monsters—harpies, hydras, scaly giants and werewolves—who tore down mead halls,
carried off virgins and in general made a plague of themselves, apparently
suffered from seasickness. At least they never crossed the Atlantic. Americans
have had to deal only with an occasional Jersey Giant or Sasquatch, and these
local abominations have been pretty much the bumpkin type and have kept to the
Still, a society
benefits from at least one formidable fright. What would Old England have been
like without dragons, or Rumania without vampires? Lacking exotic imports,
Americans have created their own monster. The Old Country technique was to
begin with the tales of minstrels, poets and magicians, embroidering on these
until something suitably frightening to children was created. Being
down-to-earth people, Americans started with a real beast, and then talked it
Up to a level where it could hold its own against any demon St. George ever
knew or slew.
Our monster is the
rattlesnake, which European-Americans first encountered four centuries ago.
Since then we have been so obsessed with the reptile, told so many tales about
it and so frightened ourselves with it that few of us can distinguish the real
beast from the mythic monster.
The first news of
the rattlesnake may have been taken back to the Old World by a Spaniard, Pedro
Cieza de Le�n, who in 1554 published an account of his travels in Peru.
Considering the tales that would follow shortly, his report was matter-of-fact:
"There are other snakes which make a noise when they walk like the sound of
bells. If these snakes bite a man they kill him."
In 1630 a New
England divine, the Rev. Francis Higgeson, wrote, "Yea, there are some
serpents called Rattle Snakes that have Rattles in their Tayles, that will not
flye from a man as others will, but will flye upon him and sting him so
mortally that hee will dye within a quarter of an houre, except the partie
stinged have about him some of the root of an Herbe called Snakeweed to bite
on, and then he shall receive no harme."
writing home to England in 1637, commented, "There is a longe creeple that
hath a rattle in his tayle, that does discover his age; for so many years as
hee hath lived, so many joynts are in that rattle, which soundeth like pease in
a bladder, and this beast is called a rattlesnake."
It would be
unseemly to continue further without noting that the brief quotations from
Cieza de Le�n, Higgeson and Morton, as well as some of the intriguing
information that follows, appear in a marvelous work of science and art,
Rattlesnakes, Their Habits, Life Histories, and Influence on Mankind, written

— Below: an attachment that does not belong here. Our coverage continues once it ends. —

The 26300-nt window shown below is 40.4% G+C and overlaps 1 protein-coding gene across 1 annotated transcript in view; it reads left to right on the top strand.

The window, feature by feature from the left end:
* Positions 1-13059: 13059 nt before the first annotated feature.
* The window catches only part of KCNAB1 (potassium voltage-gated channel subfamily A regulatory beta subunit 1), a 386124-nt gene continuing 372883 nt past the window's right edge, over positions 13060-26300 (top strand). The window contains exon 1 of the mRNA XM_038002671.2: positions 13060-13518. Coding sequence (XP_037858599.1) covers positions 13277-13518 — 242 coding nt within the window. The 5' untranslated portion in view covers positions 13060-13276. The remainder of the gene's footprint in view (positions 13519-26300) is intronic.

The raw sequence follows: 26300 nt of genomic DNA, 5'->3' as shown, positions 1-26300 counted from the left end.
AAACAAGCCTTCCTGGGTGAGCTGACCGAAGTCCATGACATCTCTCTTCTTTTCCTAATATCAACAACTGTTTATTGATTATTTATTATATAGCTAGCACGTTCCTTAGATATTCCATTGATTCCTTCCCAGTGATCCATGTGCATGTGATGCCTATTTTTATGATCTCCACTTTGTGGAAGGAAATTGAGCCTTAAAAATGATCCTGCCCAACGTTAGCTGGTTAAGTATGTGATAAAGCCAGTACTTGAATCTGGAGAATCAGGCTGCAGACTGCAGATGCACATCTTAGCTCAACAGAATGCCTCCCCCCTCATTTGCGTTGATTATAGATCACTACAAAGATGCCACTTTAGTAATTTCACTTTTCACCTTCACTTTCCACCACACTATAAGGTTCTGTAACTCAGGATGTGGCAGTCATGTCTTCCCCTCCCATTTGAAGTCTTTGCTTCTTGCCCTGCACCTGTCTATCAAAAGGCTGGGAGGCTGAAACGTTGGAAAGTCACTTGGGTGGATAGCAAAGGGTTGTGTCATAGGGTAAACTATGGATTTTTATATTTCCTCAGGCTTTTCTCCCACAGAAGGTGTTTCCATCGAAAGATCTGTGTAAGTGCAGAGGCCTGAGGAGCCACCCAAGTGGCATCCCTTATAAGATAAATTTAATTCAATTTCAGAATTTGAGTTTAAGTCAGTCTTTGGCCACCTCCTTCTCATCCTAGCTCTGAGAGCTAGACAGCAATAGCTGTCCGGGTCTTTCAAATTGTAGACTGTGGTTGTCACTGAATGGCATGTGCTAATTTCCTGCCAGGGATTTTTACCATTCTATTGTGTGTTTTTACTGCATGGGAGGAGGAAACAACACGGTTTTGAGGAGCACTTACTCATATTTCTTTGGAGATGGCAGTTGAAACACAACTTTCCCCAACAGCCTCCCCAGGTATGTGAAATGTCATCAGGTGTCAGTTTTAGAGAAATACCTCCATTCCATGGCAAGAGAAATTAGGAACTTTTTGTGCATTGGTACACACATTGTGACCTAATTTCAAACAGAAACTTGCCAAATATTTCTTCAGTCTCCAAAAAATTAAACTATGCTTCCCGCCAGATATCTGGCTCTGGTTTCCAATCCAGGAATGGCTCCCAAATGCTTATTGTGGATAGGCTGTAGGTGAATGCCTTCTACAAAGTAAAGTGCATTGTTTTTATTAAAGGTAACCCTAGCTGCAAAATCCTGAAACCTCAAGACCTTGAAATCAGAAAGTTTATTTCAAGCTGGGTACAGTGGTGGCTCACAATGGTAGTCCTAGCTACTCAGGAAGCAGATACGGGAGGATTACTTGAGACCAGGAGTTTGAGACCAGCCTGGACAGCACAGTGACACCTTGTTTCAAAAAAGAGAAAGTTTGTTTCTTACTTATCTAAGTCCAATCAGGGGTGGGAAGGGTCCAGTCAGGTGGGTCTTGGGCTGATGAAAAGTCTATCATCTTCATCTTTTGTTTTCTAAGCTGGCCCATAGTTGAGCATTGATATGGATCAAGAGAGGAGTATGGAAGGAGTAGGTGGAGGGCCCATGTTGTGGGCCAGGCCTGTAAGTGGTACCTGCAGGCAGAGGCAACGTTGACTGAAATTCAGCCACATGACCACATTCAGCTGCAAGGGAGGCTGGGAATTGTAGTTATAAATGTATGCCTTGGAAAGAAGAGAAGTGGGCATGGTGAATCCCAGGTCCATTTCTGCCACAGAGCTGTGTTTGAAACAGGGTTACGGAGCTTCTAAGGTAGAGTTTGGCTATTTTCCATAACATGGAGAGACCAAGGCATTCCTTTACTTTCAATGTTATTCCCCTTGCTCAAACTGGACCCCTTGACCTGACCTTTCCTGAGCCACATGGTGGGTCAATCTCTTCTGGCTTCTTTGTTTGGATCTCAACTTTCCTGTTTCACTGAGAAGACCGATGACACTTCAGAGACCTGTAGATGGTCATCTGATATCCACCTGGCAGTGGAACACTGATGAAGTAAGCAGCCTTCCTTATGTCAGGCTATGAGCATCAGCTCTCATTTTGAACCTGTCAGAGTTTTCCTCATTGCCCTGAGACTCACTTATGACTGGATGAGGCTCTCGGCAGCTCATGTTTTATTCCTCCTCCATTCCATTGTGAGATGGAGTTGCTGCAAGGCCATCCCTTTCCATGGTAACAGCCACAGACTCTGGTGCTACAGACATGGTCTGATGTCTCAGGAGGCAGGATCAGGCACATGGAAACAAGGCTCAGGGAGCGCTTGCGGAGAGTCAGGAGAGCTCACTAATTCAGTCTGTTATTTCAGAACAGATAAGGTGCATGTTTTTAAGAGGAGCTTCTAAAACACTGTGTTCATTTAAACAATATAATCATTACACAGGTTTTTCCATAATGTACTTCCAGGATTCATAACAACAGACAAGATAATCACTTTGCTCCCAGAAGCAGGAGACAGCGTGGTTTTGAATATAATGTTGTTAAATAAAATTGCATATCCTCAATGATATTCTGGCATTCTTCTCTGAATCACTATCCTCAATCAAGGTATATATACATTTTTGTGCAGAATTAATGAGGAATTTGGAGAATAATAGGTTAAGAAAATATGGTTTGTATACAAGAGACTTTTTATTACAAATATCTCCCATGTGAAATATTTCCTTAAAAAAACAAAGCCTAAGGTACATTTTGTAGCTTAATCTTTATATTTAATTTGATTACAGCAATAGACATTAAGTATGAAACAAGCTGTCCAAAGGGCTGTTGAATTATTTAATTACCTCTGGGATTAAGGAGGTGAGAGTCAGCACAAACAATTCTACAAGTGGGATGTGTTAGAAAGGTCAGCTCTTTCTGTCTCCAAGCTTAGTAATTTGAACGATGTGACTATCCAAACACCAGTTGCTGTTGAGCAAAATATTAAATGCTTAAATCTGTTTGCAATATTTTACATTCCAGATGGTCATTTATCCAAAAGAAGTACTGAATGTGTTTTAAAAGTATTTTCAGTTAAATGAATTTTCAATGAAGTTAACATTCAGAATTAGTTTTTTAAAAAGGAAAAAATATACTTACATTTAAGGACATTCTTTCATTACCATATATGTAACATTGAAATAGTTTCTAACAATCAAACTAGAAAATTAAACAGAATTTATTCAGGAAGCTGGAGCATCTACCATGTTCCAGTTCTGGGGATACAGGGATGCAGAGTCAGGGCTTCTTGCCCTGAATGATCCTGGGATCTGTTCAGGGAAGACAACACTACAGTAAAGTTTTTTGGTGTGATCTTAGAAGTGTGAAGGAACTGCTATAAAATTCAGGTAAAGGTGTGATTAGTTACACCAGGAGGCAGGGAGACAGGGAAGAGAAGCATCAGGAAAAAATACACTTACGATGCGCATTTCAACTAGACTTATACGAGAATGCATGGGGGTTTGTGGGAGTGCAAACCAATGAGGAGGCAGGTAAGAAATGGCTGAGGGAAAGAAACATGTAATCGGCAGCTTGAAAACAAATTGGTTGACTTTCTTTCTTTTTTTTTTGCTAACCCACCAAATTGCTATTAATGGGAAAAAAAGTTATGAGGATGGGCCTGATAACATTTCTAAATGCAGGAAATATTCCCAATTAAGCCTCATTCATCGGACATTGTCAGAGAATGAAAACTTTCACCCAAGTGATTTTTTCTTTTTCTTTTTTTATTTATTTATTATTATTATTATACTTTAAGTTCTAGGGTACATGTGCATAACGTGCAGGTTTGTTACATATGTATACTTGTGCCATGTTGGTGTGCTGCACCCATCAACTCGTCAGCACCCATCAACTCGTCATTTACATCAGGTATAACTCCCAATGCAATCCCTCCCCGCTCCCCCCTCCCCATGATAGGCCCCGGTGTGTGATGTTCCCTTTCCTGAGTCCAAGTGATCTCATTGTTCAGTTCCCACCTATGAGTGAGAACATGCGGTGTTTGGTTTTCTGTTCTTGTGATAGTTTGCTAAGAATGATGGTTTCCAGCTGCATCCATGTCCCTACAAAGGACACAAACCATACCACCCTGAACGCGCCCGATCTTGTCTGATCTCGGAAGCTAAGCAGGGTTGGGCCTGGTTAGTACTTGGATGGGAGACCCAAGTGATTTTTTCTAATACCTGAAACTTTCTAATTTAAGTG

by the late Laurence M. Klauber. Klauber was an engineer-turned-herpetologist
who was the consulting curator of reptiles at the San Diego Zoo for more than
40 years. His Rattlesnakes touches on everything from the morphology to the
mythology of the reptiles, and is without rival as the standard reference work
on the subject. So complete and exhaustive is it that citing Klauber whenever
material from his study is used would be tedious, but it would also be
misleading and ungrateful to minimize the work as a source. The views of other
authorities and numerous personal observations of rattlesnakes follow, but
almost anything anybody wants to know about rattlesnakes appears in Klauber's
two-volume, 1,500-page masterwork ( University of California Press, $50).
After the first
more or less straightforward accounts of the American creeple, stories about
rattlesnakes began to blossom in luxuriant fashion. In 1642 Thomas Lechford
supplied the comforting information that, if bitten, a man would turn the same
color as the offending snake, i.e., "blew, white, and greene spotted."
Since this color combination does not correspond to any known species of
rattler—or man, either—Lechford was perhaps the first in a long line of
reporters contributing to rattlesnake lore without ever having seen one of the
reptiles. In any event, after Lechford the mythologizing of the creeple began
with a vengeance.
A cardinal rule of
monster-making is to think big. Some of the bigger and better rattlers reported
since (and catalogued by state) include:
. Early in
this century a 14-footer lived in the Huachuca Mountains along the Mexican
border. It had the unpleasant habit of slithering after prospectors, running
them into their cabins and laying siege to them. The size and behavior of this
snake suggest it may have been a descendant of the Apache snakes that once
infested this area. Apache shamans would talk giant snakes into ambushing